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Expanding services: JFS moves Missouri office to larger, easier to access quarters in Brookside

FS opened its new Missouri location in Brookside on in mid-January.

Jewish Family Services (JFS) has moved its Missouri office to 425 E. 63rd St., just east of Oak Street in Kansas City.

JFS occupies the entire 13,000-square-foot space, Executive Director and CEO Don Goldman said. The agency has a 15-year lease with two options for an additional five years each, for a total of 25 years. It also has an option to buy if the owner wants to sell.

“We pay a very low rent since we did all the internal refurbishment,” Goldman said. “The landlord did all the structure, including the roof, windows and foundation.”

The JFS Missouri office was at 9233 Ward Parkway. The organization’s Kansas office remains at 5801 W. 115th St., #103, in Overland Park, a tenant of the Jewish Community Campus.

“We’re very excited to operate out of a new office,” said Goldman. “It gives us a great opportunity to reach out to Kansas City and the general community. The extra space allows us to expand services for everyone.”

JFS moved into the new office on Jan. 13 and opened Jan. 17, Goldman said. About 25 full- and part-time staffers will be based in the new office. The number of staffers at the Campus office, which is less than half the size of the new Missouri space, fluctuates between 15 and 20.  There is currently no space available at the Campus to grow there.

In addition to JFS staff, Molly Hess, the Jewish community connector, also has an office at JFS’ new location (she has one at the Campus as well). She started working in the Jewish community last September, charged with helping young Jewish adults in the Kansas City area connect with the community, and with other Jews.

One of the biggest benefits to the new Missouri location, Goldman said, is the size of the Missouri JFS Food Pantry. That pantry’s storage area is now more than double the size of the Kansas food pantry’s storage area and replaces off-site storage. The two food pantries’ grocery areas, where people shop, are about the same size.

JFS serves more than 250 families a month, he said. It serves about one-third of them from its Missouri office and the remaining two-thirds from its Kansas office. He expects the number of families served from the Missouri office to increase because of the increased need and its ability to handle the increase. The Kansas food pantry also can grow to serve more families each month so that over time, JFS could serve twice as many families in need.

Separately from the move to the new Missouri office, JFS moved its Kansas food pantry to larger space at its Campus location to accommodate an expansion of the J’s Crossfit space.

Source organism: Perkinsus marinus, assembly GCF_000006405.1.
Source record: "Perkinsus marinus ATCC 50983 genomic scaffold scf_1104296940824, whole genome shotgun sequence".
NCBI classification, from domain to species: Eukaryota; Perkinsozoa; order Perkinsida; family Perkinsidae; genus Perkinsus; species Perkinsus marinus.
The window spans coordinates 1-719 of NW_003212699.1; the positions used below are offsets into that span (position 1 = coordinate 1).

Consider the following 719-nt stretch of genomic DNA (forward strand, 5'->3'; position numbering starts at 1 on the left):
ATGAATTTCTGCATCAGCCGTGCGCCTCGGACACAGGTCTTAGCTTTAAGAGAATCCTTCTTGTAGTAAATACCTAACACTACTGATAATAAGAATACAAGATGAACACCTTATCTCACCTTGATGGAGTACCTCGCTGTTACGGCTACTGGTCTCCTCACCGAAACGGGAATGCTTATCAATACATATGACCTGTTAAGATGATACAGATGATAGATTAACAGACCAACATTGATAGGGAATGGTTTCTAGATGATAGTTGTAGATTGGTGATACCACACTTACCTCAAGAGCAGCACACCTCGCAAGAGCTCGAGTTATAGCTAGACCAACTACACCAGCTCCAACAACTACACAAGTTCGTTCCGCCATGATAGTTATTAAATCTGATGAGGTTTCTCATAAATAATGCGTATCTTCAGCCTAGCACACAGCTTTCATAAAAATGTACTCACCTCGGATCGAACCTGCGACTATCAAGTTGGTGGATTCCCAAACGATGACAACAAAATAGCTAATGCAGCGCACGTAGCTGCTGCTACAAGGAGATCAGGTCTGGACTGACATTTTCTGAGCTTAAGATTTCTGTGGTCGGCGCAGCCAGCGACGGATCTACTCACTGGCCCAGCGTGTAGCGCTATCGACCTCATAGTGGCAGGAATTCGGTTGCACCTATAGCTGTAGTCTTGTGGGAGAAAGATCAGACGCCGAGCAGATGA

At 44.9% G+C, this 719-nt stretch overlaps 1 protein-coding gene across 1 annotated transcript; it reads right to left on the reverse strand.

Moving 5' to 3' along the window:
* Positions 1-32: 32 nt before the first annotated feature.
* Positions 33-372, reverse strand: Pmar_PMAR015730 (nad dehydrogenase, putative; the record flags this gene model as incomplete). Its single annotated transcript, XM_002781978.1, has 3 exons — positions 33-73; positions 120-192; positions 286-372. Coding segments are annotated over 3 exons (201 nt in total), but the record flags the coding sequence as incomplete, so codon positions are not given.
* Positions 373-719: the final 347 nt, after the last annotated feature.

In order to make the move to Brookside, JFS needed to raise $1.7 million. Goldman said the agency has reached this goal in a campaign spearheaded by Goldman, Sandi Fried and Rachel Krantz.

The money was used for remodeling, equipment, computers and furniture, and for a term endowment of 10 to 12 years to pay for repairs and other expenses as needed. None of the money will go toward operating expenses.

David Kaseff, board president for JFS, said that its larger presence in Missouri helps the agency better help the Kansas City area’s Jewish community and the community as a whole.

“That fits Jewish values to do so,” said Kaseff. “The other space was smaller. We felt this provided a better access point for them and the opportunity to do what we do well for more people. 

Kaseff said that in his role as board president, he was focused on helping keep JFS sustainable.

“Execution is not always easy,” he said. “My term as president ends at the end of September. I’ll be on the board another two years, and then my time is over and it’s on to the next person to keep it going.” 

JFS was founded in 1901 as United Jewish Charities on the Jewish value of tikkun olam, which from Hebrew translates “repair of the world.”  

JFS serves more than 7,000 people a year, more than half of whom are not Jewish, by providing food, shelter and employment, older-adult services, mental health services, family life education and chaplaincy.

Kaseff said the new Missouri office will also help the staff to expand their ability to help others.

“It’s been a lot of hard work to oversee this project,” he said. “I think it’s creating a nice excitement for the agency as a whole and a force for positive change.”

Brenda Althouse, director of marketing for JFS, said the organization is in the process of planning an open house for the new Missouri office. It’s scheduled to take place from 3 to 4:30 p.m. Sunday, Feb. 26. 

No formal program will be offered at the open house, but JFS staffers will be available to give tours of the new office. JFS will send email invitations to its supporters and volunteers. 

“Anyone from the community or neighborhood is welcome to come by,” she said.